In the normal course of life at the state Capitol, gambling bills are nothing but clay pigeons.
They are tossed skyward, then blown to smithereens by small teams of preachers armed with something better than shotguns – promises of church-fueled retribution back home.
But on Monday, and then again on Tuesday, a flock of gambling pigeons took flight. And nary a shot rang out.
Over two days, a special House-Senate committee tasked with the examination of a measure to permit a certain number of casinos in Georgia heard from witness after witness.
A marketing specialist explained why gaming firms were drooling – metro Atlanta is one of the last casino-free big markets in the country, he said.
Lawmakers also heard from Jim Murren, the CEO and president of the world’s largest gaming company, MGM Resorts International of Las Vegas. Murren casually mentioned that he could see his company making a billion-dollar investment in Atlanta.
Senators and House members even listened to one fellow wax eloquent about chaplains at horse-racing tracks. (We will pause here for certain members of the clergy to note that, while they have never bowed heads with a horse, they have prayed with many a horse’s behind.)
What lawmakers didn’t hear was a single voice of dissent. Not that one didn’t exist. In fact, several sat fuming in the bleachers, complaining that they had been closed out of the discussion. They will get their chance at future hearings, we were assured.
But that is what made this two-day session so unusual. For the first time, Republican and Democratic lawmakers explored the idea of how casino gaming might be introduced into Georgia before they addressed the question of whether it should. No shotguns were allowed.
Those attempting to explain the changed climate might be tempted to point to the money. When a man utters the phrase “billion-dollar development,” it is only polite to hear him out. Criticism can come after he and his wallet are out of earshot.
But casino executives and their lobbyists don’t create cultural shifts. They merely take advantage of them. If Georgia lawmakers are willing to entertain the idea of casinos, it is because they fear something far worse than gambling – and that is the disappearance of a middle-class necessity. The affordable college education.
One giveaway was the name of the gaming committee: The House-Senate Study Committee on the Preservation of the HOPE Scholarship. We have been here before. in 2011, Gov. Nathan Deal led an effort to restructure the HOPE program, reducing its scope in the name of solvency.
This week, several state officials laid the groundwork with their testimony, including Debbie Alford, CEO of the Georgia Lottery Corp. If you read between the lines of their PowerPoint presentations, you quickly figured out that the cost of college and the amount that the HOPE program can cover will continue to diverge. Casinos are one way to increase the size of the HOPE pot. At least for a while.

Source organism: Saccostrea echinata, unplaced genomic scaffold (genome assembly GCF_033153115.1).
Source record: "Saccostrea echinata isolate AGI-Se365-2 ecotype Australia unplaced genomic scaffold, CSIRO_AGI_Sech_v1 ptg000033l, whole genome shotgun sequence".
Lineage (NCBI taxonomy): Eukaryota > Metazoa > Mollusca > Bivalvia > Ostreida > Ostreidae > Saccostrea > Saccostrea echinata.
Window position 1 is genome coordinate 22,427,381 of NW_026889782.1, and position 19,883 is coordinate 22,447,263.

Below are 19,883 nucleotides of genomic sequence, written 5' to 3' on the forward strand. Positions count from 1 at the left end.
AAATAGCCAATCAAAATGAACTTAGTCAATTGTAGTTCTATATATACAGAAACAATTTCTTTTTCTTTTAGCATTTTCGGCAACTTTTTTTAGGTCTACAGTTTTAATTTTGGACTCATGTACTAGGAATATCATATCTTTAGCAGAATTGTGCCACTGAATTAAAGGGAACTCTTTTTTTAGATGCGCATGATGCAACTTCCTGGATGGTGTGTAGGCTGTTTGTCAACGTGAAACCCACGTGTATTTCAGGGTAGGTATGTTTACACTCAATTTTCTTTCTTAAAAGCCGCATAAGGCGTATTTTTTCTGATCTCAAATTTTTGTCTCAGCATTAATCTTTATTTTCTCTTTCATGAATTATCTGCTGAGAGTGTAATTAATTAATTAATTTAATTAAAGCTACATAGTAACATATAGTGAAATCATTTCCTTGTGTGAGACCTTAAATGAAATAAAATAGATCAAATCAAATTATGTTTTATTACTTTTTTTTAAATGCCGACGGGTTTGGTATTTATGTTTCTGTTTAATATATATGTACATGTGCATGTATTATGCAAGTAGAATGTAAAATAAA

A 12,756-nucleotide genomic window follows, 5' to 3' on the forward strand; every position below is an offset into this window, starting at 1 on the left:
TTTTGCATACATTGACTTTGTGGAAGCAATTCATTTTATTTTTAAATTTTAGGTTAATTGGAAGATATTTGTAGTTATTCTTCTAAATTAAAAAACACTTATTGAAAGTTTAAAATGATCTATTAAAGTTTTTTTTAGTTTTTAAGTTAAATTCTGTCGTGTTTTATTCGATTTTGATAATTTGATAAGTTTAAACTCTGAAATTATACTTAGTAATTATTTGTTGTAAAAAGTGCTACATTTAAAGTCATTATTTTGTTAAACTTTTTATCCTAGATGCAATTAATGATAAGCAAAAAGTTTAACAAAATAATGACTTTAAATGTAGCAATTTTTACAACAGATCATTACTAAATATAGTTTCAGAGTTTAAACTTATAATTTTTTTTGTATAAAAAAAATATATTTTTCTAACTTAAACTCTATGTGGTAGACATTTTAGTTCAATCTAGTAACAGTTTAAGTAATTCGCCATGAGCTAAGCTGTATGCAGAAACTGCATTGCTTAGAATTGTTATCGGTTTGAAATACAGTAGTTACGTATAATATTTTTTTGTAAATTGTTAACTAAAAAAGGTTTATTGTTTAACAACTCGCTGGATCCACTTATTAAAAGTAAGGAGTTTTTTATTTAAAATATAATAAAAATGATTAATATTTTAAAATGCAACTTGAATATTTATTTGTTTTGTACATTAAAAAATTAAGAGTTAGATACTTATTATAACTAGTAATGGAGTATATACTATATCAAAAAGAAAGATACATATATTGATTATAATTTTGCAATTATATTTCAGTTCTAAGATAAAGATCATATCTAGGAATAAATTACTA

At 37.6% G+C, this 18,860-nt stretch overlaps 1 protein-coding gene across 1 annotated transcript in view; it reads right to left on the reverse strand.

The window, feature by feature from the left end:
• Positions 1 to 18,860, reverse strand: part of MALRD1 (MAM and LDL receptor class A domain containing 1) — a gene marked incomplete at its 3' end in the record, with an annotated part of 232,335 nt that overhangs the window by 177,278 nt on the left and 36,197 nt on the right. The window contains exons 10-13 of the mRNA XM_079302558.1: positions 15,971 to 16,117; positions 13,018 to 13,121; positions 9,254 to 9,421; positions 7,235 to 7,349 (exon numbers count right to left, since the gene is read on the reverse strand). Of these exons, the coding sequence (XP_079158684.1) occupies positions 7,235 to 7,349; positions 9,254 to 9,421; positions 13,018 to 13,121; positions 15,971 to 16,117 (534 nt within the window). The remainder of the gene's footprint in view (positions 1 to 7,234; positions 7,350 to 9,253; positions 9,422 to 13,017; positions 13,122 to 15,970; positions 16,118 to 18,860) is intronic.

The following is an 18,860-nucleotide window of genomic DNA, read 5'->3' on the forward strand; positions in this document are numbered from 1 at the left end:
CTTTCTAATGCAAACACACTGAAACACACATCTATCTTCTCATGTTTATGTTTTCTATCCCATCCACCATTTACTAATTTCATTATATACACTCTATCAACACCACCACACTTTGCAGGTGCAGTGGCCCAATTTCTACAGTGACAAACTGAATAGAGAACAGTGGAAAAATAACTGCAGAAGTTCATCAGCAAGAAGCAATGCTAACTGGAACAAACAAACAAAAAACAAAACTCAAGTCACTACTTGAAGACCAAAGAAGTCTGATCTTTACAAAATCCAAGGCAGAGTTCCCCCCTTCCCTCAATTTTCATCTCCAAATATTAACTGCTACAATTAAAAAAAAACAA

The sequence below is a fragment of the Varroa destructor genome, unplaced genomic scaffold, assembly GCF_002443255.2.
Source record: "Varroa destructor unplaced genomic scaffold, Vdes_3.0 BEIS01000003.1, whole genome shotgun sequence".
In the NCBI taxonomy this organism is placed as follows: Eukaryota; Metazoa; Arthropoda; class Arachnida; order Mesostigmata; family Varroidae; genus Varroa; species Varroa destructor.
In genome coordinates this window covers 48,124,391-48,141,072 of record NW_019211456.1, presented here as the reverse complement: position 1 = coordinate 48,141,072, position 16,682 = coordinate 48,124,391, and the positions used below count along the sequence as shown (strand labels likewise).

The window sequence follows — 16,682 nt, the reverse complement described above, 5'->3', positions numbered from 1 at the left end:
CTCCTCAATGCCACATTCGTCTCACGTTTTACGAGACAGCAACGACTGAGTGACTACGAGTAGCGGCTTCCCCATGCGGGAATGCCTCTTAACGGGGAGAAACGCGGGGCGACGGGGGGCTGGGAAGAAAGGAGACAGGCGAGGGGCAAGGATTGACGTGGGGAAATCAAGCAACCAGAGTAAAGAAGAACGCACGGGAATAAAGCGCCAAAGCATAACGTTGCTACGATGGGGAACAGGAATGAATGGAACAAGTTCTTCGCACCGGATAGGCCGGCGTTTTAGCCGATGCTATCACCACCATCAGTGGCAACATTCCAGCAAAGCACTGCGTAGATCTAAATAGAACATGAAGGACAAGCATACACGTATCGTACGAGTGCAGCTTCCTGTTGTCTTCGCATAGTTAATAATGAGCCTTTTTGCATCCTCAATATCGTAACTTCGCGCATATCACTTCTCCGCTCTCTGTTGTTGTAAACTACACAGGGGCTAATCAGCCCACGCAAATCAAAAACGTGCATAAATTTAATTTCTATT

By some national estimates, even after controlling for inflation, the cost of a public university degree has increased fourfold since 1974. In the last five years alone, tuition at Georgia Tech has increased 41.5 percent. At the University of Georgia, it’s jumped 36.5 percent. At all of the state’s colleges and universities, the average is 21 percent.
College loan debt has begun to define us. Millennials are slower to start families or buy houses, in large part because of their debt load. Their aversion to cars and preference for mass transit can be traced, at least in part, to monthly payments that must go elsewhere.
During one break in the hearings, I sat down with state Rep. Stacey Evans, D-Smyrna. She wasn’t on the gaming committee, but is a co-sponsor of the casino bill – and so was in the audience both days. Evans said she often spoke to older Georgians – like the one in front of her – who put themselves through college with part-time jobs.
“That’s a world that doesn’t exist anymore. You just can’t do it,” Evans said. She has been an advocate for needs-based college scholarships, but it’s an uphill struggle when middle-class kids are desperate for the same dollars.
This isn’t just a Georgia problem. In the presidential contest, Democrats Hillary Clinton, Bernie Sanders and Martin O’Malley have announced plans for increased federal funding for college tuition – with various degrees of specificity.
The issue has gone largely unaddressed on the Republican side, save for Wisconsin Gov. Scott Walker, who touts heavy cuts he made to higher education in his state.
When he was governor of Texas, Rick Perry introduced the $10,000 bachelor’s degree in his state, with limited success. But Perry quit the GOP presidential contest last week.
The future of casino gambling in Georgia is far from certain. State Rep. Matt Ramsey, R-Peachtree City, who chairs the panel, said lawmakers may decide to make no decision.
But if they punt on slot machines, the college tuition problem will still be there, waiting to be addressed. And mere hope won’t be enough.
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